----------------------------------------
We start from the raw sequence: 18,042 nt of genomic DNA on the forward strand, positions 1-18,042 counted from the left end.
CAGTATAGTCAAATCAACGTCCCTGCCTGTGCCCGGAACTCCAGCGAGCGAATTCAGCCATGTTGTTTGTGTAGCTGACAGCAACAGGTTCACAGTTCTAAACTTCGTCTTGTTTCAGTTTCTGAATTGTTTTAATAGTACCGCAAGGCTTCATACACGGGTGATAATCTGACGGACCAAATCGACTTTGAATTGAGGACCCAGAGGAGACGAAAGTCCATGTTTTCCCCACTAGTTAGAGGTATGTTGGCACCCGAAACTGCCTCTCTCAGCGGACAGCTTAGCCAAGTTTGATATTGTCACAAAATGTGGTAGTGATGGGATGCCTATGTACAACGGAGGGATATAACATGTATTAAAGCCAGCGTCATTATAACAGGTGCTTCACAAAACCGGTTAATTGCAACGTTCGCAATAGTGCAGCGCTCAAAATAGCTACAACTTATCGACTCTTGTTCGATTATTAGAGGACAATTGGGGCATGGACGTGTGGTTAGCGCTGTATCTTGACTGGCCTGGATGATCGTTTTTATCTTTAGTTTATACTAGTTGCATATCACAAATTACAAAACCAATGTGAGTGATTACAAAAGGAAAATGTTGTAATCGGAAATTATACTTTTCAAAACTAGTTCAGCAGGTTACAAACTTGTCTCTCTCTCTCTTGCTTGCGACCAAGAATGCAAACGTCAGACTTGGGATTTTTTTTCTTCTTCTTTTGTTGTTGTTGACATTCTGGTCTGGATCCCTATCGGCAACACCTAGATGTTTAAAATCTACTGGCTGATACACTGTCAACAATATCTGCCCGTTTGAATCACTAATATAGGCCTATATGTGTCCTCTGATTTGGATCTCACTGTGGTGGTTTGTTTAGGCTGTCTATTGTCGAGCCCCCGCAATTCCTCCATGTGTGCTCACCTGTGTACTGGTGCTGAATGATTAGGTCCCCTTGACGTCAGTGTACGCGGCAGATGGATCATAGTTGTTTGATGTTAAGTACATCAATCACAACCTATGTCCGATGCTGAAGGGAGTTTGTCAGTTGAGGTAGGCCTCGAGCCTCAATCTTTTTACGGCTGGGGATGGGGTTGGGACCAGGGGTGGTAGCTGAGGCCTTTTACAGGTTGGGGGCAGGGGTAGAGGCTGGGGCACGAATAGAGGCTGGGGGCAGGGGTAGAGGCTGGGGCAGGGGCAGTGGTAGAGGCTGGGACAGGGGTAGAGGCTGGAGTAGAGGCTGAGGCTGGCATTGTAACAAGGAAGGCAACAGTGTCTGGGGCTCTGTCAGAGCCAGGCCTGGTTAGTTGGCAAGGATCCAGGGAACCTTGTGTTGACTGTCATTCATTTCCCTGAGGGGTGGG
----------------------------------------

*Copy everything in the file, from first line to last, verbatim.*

We start from the raw sequence: 18,042 nt of genomic DNA on the forward strand, positions 1-18,042 counted from the left end.
CAGTATAGTCAAATCAACGTCCCTGCCTGTGCCCGGAACTCCAGCGAGCGAATTCAGCCATGTTGTTTGTGTAGCTGACAGCAACAGGTTCACAGTTCTAAACTTCGTCTTGTTTCAGTTTCTGAATTGTTTTAATAGTACCGCAAGGCTTCATACACGGGTGATAATCTGACGGACCAAATCGACTTTGAATTGAGGACCCAGAGGAGACGAAAGTCCATGTTTTCCCCACTAGTTAGAGGTATGTTGGCACCCGAAACTGCCTCTCTCAGCGGACAGCTTAGCCAAGTTTGATATTGTCACAAAATGTGGTAGTGATGGGATGCCTATGTACAACGGAGGGATATAACATGTATTAAAGCCAGCGTCATTATAACAGGTGCTTCACAAAACCGGTTAATTGCAACGTTCGCAATAGTGCAGCGCTCAAAATAGCTACAACTTATCGACTCTTGTTCGATTATTAGAGGACAATTGGGGCATGGACGTGTGGTTAGCGCTGTATCTTGACTGGCCTGGATGATCGTTTTTATCTTTAGTTTATACTAGTTGCATATCACAAATTACAAAACCAATGTGAGTGATTACAAAAGGAAAATGTTGTAATCGGAAATTATACTTTTCAAAACTAGTTCAGCAGGTTACAAACTTGTCTCTCTCTCTCTTGCTTGCGACCAAGAATGCAAACGTCAGACTTGGGATTTTTTTTCTTCTTCTTTTGTTGTTGTTGACATTCTGGTCTGGATCCCTATCGGCAACACCTAGATGTTTAAAATCTACTGGCTGATACACTGTCAACAATATCTGCCCGTTTGAATCACTAATATAGGCCTATATGTGTCCTCTGATTTGGATCTCACTGTGGTGGTTTGTTTAGGCTGTCTATTGTCGAGCCCCCGCAATTCCTCCATGTGTGCTCACCTGTGTACTGGTGCTGAATGATTAGGTCCCCTTGACGTCAGTGTACGCGGCAGATGGATCATAGTTGTTTGATGTTAAGTACATCAATCACAACCTATGTCCGATGCTGAAGGGAGTTTGTCAGTTGAGGTAGGCCTCGAGCCTCAATCTTTTTACGGCTGGGGATGGGGTTGGGACCAGGGGTGGTAGCTGAGGCCTTTTACAGGTTGGGGGCAGGGGTAGAGGCTGGGGCACGAATAGAGGCTGGGGGCAGGGGTAGAGGCTGGGGCAGGGGCAGTGGTAGAGGCTGGGACAGGGGTAGAGGCTGGAGTAGAGGCTGAGGCTGGCATTGTAACAAGGAAGGCAACAGTGTCTGGGGCTCTGTCAGAGCCAGGCCTGGTTAGTTGGCAAGGATCCAGGGAACCTTGTGTTGACTGTCATTCATTTCCCTGAGGGGTGGG